Along with the physical symptoms there are the mental symptoms. This is where that terrible black nightmare I mentioned waits. Here is where I feel the madness pulling, wanting to snap that fine, frayed cord, my lifeline. There are dark voices, they whisper and snicker. They tell me the most horrible things, they show me dark disturbing pictures. The voices are like intruders attacking me in my most personal undefended places. I can fight someone off if they physically attack me with at weapon. I can run from them. I can see them. I close my eyes those thought will not go away. I lie down and they chase me down into any scraps of sleep I may get.
There are thoughts and there are voices, two distinctly different things to deal with. The thoughts are just that, thoughts. What makes them a problem is the way that these thoughts are not a part of my intentional stream of thought. I will be thinking of what I am going to write next and while I am forming these thoughts there are other thoughts that inject themselves to my intended train of thought. It is almost like a crawler at the bottom of a news cast. My intended and present train of thought is the main newscast, the intrusive thoughts are the crawler at the bottom. I think it wouldn't be as bad if the intrusive thoughts were as small and steady as the crawler at the bottom of the screen. I can ignore the crawler messages. I have to put forth more effort to ignore the thoughts that flash themselves across my mind.
They don't have to be a complete thought or everyday, mundane thought like "take the dog out" or "the basement lights are on". No, these are nonsense words, phrases and whole thoughts. It is kind of like having a small child shout things at you while you are having a conversation on the phone, actually anyone trying to get your attention while you are talking on the phone. Maybe you are on the phone with the bank, or having a serious conversation with a spouse and there in the background is your little one, screaming bits of different songs, or asking you to "look at me mommy, look at me". Maybe, they are asking if they can have a cookie, or maybe they are just shouting nonsense words and sounds as loud as they can all in an attempt to get your attention. During all of this you are trying to concentrate on the conversation with your bank, answer their question and ask them your own questions.
That would be the nonsense, thoughts. Then there are the random thoughts that have more substance to them. Same situation, only it is another adult in the background, a husband or wife. Your are trying to talk to this business person, give them your information and there is your partner waving their hands wanting you to ask the bank this or that. In that situation you have to half way pay attention to what the other person is trying to say. You just can't wave it off as nonsense.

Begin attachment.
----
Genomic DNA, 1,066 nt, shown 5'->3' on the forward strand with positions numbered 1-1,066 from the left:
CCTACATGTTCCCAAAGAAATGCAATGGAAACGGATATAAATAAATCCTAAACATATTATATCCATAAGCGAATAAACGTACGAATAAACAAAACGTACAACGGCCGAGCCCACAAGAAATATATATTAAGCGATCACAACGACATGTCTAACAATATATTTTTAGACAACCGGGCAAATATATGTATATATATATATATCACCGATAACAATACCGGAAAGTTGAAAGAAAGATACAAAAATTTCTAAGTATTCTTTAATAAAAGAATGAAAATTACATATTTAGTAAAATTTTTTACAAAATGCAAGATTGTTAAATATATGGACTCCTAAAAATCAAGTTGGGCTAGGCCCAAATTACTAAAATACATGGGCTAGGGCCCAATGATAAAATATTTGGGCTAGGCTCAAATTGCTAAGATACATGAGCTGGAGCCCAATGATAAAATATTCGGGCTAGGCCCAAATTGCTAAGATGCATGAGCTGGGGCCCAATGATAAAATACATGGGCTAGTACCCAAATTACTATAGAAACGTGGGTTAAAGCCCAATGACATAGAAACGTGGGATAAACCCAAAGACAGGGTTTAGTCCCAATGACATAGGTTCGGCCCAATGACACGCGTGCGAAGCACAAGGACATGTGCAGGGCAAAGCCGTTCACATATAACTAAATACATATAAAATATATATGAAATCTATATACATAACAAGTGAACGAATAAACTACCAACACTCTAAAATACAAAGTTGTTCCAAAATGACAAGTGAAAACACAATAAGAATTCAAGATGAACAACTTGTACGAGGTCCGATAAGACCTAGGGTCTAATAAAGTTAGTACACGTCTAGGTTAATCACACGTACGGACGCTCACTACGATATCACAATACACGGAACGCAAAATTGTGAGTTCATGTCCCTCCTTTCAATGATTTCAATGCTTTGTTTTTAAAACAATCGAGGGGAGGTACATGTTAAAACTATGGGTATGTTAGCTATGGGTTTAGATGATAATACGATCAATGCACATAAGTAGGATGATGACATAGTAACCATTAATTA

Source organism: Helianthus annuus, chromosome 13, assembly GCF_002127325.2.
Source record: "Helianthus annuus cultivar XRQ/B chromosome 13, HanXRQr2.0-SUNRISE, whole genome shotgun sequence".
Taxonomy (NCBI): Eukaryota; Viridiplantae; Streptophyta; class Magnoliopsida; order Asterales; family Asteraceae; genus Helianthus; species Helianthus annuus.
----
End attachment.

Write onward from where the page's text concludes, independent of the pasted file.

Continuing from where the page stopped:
One of the most recent examples of the nonsense thoughts would be a word that kept popping into my head, trying to overlay my present thought process. It was some nonsense word, a non word. It would flash as bright and as loud as it could in my mind. It was distracting because it was a nonsense word, one that my mind had made up. It wasn't disruptive though. An example of a more intrusive and disruptive thought would be the other night I was trying to talk to my husband on the phone and whole pieces of unspoken conversation would try to overlay the actual conversation I was having. Imagine being on the phone when your signal gets crossed with a neighbor's signal. There are whole conversations happening at one time. I was talking to my husband about one thing but my mind kept trying to interject a different conversation. Imagine being distracted during a conversation by trying to remind yourself to ask a certain question or that you want to tell the other person something, then multiply that by one million or more. My speech becomes halted and uncertain while I try to untangle my thoughts and hang on to what I am actually trying to say. It becomes very frustrating trying to keep myself focused. I become mentally exhausted and emotionally strained simply because of intrusive, unwanted thoughts.
Those are the thoughts, but the darker issues are the voices and the images -

Words by Jessica Rexroat
Read 1122 times
Written on 2007-04-22 at 07:12

Tags Bipolar  Illness 

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lastromantichero The PoetBay support member heart!
Jessica this is a profound and enlightening text well done for writing this it is a wonderful examination of a state of health well done rgds Michael

Phyllis J. Rhodes
You have described a gruesome reality so well. I wish I could make it all go away.